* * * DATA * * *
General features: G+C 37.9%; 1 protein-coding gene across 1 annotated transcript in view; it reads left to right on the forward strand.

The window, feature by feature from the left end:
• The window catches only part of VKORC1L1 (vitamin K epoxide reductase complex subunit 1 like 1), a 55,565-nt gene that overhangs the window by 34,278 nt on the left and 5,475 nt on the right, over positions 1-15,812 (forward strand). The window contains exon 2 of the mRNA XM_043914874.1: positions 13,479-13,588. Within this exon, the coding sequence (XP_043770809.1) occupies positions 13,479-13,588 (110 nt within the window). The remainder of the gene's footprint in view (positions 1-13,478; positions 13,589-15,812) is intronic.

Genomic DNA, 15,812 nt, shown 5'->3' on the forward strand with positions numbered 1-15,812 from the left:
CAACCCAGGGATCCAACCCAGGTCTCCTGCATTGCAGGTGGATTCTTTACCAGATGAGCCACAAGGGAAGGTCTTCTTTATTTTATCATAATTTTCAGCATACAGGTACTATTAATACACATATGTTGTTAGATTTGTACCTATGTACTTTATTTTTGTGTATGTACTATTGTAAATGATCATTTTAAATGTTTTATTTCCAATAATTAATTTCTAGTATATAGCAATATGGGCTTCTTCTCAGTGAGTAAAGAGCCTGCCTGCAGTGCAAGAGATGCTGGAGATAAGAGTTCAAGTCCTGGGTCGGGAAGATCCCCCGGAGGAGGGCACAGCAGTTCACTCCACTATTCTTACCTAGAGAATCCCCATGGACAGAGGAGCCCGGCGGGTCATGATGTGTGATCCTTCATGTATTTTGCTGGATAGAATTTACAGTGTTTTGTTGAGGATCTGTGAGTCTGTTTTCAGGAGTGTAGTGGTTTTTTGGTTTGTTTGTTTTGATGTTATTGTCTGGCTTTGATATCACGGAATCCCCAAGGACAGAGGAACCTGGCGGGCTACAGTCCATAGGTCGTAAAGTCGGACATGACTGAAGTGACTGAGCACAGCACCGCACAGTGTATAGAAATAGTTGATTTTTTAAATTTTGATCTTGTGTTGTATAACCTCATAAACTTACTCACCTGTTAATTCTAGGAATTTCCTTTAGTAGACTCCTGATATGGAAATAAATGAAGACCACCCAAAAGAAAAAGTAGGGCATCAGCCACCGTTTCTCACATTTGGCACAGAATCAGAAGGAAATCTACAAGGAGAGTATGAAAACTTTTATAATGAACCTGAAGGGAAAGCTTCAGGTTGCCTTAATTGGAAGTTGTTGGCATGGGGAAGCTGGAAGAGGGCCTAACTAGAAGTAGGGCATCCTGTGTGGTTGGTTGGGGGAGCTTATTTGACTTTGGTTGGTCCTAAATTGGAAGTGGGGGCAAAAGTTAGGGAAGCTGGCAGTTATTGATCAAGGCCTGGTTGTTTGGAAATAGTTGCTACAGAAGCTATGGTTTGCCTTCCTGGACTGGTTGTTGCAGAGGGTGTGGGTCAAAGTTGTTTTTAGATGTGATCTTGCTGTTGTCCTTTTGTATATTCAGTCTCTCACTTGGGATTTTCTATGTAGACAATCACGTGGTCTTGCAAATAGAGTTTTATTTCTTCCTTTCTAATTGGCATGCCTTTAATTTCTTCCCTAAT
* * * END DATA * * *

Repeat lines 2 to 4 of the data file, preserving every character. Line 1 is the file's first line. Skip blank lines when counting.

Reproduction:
The window, feature by feature from the left end:
• The window catches only part of VKORC1L1 (vitamin K epoxide reductase complex subunit 1 like 1), a 55,565-nt gene that overhangs the window by 34,278 nt on the left and 5,475 nt on the right, over positions 1-15,812 (forward strand). The window contains exon 2 of the mRNA XM_043914874.1: positions 13,479-13,588. Within this exon, the coding sequence (XP_043770809.1) occupies positions 13,479-13,588 (110 nt within the window). The remainder of the gene's footprint in view (positions 1-13,478; positions 13,589-15,812) is intronic.

Genomic DNA, 15,812 nt, shown 5'->3' on the forward strand with positions numbered 1-15,812 from the left: